Pair of penguins waddles into New Zealand sushi spot

Isabela Espadas Barros Leal, CNNUpdated 19th July 2019
(CNN) — When the police call saying there have been multiple break-ins at your business, it's usually cause for concern.
The owners of the Sushi Bi restaurant in Wellington, New Zealand, however, were surprised to discover shelter-seeking blue penguins as their intruders.
Known by the name kororā, which comes from the Maori language, the birds populate many regions throughout New Zealand and Australia and are famous for their blue plumage.
After being temporarily detained in the early hours of the morning by Constable John Zhu, the penguins were returned to Wellington Harbour, only a few blocks away from Sushi Bi. Later that evening the birds returned to the restaurant, perhaps in an effort to continue nesting there.
In a statement posted on their Facebook page, the Wellington District Police wrote: "We received a call about 8:40 p.m. on Saturday night of a penguin on the road in Featherston Street. Police responded and with some help from members of the public released the penguin, described as 'little and blue', back into the sea."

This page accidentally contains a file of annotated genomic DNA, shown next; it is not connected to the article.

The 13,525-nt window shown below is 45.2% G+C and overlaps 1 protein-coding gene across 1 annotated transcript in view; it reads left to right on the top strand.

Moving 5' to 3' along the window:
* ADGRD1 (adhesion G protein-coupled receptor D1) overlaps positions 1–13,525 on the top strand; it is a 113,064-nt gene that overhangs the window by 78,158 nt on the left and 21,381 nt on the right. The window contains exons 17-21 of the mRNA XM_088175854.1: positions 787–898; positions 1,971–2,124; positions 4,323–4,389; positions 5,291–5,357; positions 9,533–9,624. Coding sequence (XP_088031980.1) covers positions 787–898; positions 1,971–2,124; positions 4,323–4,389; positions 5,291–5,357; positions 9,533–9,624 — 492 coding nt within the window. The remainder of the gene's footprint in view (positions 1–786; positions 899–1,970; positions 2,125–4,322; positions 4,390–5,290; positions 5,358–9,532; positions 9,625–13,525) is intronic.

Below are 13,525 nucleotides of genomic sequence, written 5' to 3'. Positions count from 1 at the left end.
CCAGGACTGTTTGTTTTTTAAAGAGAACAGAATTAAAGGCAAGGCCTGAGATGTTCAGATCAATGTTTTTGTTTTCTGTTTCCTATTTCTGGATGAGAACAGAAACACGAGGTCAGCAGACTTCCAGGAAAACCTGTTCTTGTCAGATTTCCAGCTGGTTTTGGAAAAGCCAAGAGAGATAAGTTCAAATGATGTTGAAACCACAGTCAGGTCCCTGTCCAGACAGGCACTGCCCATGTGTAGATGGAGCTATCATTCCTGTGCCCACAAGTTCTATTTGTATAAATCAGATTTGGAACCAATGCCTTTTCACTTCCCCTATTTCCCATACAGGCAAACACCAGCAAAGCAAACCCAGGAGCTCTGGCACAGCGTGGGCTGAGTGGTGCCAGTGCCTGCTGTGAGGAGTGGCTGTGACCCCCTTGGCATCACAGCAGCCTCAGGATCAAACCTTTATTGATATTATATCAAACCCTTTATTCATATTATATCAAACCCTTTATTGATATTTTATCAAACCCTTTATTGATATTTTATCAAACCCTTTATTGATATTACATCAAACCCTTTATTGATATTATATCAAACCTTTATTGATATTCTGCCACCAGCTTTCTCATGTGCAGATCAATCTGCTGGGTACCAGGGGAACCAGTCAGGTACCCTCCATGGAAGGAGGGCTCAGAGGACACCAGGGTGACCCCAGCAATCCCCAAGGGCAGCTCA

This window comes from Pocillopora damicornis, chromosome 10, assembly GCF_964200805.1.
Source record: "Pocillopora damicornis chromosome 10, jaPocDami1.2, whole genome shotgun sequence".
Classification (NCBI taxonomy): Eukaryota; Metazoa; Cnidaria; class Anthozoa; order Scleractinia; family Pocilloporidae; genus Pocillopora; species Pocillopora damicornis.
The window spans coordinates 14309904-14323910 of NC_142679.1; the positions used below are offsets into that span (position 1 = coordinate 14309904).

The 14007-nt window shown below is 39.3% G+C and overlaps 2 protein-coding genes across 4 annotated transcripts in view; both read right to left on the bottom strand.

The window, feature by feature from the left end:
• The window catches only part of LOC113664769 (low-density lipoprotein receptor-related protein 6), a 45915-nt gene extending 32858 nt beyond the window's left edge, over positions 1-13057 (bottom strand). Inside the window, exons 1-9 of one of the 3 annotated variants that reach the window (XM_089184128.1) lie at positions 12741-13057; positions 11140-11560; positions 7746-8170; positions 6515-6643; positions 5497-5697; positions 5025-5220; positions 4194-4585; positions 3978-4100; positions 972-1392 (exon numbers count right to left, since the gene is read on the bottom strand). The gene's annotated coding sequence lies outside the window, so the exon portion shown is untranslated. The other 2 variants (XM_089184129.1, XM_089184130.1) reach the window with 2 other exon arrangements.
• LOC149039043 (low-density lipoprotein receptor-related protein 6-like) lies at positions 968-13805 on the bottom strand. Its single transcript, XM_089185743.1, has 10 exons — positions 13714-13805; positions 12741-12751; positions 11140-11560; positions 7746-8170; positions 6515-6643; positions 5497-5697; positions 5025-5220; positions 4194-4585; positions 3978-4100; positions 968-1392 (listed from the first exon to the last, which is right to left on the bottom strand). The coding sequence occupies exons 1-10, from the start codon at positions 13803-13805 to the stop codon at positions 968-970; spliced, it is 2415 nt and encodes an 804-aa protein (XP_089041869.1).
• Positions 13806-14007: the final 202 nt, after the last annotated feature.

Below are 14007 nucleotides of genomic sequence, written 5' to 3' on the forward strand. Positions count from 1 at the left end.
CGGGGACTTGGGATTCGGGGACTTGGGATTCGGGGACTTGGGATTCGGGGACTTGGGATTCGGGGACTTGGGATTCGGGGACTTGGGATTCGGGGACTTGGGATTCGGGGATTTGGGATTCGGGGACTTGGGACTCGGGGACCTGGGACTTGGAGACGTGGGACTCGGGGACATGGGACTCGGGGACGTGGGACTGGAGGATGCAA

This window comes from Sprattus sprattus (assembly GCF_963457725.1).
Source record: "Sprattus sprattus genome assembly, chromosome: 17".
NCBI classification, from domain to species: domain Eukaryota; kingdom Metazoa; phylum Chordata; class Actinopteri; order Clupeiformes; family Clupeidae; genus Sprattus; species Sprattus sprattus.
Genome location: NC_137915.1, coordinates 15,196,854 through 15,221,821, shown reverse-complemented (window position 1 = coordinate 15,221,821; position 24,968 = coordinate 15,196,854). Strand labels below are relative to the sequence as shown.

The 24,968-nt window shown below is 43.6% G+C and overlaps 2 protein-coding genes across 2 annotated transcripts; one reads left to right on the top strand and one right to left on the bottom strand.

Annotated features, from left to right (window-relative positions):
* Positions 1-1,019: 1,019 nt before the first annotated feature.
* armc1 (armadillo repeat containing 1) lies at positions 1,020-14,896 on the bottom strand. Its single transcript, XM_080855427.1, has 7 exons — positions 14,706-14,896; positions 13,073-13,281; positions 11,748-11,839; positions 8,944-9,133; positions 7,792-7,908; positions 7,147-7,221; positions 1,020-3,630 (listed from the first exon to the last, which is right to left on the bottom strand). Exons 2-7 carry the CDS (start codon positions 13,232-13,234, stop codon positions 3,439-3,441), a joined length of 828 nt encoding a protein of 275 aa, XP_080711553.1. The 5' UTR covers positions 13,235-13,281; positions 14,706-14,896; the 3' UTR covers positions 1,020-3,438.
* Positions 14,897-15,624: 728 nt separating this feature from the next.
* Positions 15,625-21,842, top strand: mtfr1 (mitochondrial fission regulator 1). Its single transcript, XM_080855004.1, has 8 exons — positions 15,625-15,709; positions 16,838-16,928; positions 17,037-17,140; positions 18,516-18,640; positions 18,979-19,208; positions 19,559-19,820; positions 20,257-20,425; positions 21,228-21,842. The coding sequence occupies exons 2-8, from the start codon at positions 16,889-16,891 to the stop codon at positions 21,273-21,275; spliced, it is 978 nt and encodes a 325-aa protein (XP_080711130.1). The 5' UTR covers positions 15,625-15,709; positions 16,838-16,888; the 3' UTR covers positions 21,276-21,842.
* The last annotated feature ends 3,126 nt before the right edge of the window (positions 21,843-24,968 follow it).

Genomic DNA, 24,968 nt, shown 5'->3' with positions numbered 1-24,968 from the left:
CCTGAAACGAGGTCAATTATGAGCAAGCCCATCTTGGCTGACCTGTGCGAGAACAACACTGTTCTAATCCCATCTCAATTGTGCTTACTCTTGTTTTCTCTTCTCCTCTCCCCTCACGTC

It wasn't the first time the blue penguins -- considered at-risk in the region -- were spotted wandering past the harbor.
The Department of Conservation had been notified of the birds' presence in town earlier in the day. A pair had also been spotted nesting at a nearby railway station, and it hasn't been determined whether these were the same birds loitering at the sushi spot.
Although the penguins' pit stop was a happy surprise for the restaurants' patrons, many of whom were quick to snap a photo, their appearance posed a safety issue.
No one was injured in this instance, but penguins do bite. Radio network RNZ New Zealand additionally reported that although attempts have been made to move the birds away from urban areas for their own safety, they haven't been entirely successful.
For the time being, the Wellington community is grateful that their sushi-loving blue neighbors have been returned to their home.
The better way to see the creatures is from a distance; both the North and South islands offer sighting opportunities. And the charming university town of Dunedin offers guided tours for a chance to catch a penguin in action -- or waddling as it were.